The Wolves, although disrupted by a series of injuries which were keeping Phil the physio busy, were still looking the more likely, going close more than once, until the home side built a series of phases from an attacking scrum. They created space out wide and then had room to release their lock James Dinsdale on the inside for the equalising score. The Wolves had a let off when Ben Dinsdale missed a lengthy but kickable penalty from in front of the posts. At half time it was seven apiece.
In the second half, the Woldsmen, as they like to be called in these parts, held the upper hand for most of the time. Their backs and forwards just seemed to be finding a bit more space to run into. Maybe the continuous flow of Wilmslow players for physio treatment and the enforced changes in personnel disrupted their game and their defence wasn’t as tight as it had been earlier on. Driffield’s second try came when their full back fielded an otherwise solid clearing kick close to touch, ran into midfield, broke the first line of defence and by the time he was brought down in the Wolves twenty two, he had set up another good attacking position. Quite a lot happened as the Wolves refused to buckle until scrum half Craig Gray went over.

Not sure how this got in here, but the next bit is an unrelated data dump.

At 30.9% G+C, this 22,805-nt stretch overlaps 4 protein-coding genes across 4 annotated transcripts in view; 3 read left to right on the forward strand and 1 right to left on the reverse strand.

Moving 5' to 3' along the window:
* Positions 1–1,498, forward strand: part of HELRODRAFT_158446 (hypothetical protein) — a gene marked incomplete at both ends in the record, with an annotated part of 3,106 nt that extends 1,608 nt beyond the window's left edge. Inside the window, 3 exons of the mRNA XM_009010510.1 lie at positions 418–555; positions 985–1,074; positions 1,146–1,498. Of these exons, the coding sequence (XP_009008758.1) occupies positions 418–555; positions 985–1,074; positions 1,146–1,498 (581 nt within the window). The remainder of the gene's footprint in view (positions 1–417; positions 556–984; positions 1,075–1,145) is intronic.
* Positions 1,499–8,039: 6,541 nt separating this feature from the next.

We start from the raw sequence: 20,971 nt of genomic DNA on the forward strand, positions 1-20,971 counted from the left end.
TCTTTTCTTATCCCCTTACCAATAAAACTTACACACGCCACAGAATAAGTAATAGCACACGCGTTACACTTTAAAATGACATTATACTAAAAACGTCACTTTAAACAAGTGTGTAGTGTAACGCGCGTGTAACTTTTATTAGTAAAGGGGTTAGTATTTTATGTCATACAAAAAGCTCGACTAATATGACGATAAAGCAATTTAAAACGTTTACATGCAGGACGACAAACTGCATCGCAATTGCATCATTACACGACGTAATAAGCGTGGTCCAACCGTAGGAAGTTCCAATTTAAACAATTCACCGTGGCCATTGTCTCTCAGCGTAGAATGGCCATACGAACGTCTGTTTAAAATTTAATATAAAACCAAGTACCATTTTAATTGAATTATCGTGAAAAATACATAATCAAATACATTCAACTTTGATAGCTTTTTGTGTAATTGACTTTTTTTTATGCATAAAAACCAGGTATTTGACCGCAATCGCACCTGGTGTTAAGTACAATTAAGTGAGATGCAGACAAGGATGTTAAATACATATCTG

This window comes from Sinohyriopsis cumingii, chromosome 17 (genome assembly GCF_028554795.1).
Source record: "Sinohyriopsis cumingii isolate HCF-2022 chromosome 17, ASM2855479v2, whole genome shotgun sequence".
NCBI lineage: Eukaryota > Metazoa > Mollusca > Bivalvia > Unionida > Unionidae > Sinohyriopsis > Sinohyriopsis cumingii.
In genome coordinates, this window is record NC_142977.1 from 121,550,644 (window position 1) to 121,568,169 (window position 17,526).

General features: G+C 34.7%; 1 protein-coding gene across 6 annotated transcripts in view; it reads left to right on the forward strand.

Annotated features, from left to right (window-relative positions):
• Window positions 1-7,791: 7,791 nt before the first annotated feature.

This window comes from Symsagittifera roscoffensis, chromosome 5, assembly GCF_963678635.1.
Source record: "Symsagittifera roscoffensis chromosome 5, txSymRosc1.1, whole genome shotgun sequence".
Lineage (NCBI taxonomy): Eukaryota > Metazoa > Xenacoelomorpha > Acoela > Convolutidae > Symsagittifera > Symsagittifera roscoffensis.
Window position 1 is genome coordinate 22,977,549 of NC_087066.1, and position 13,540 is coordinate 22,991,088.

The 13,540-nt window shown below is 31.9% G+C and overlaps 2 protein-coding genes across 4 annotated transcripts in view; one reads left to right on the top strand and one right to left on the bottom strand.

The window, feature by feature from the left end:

The Wolves response was immediate. MacCallum planted a penalty into catch and drive territory but the drive was held up so Sean Street spun it along the line into Ben Day country. The Driffield defence wouldn’t have been familiar with his party trick of taking a flat pass at pace to slice through the defence, which is just what he did for 14 all. Nevertheless it didn’t much alter the flow of the game as the home side soon created the opportunity for Dinsdale to go over again from short range. With less than ten minutes on the clock, the game seemed now to be heading the way of the Woldsmen.
That was until the whole Wolves side, not just one star player, rose up for the remarkable denouements from Ms. Pemberton and finally Coulthurst which snatched the prize for them.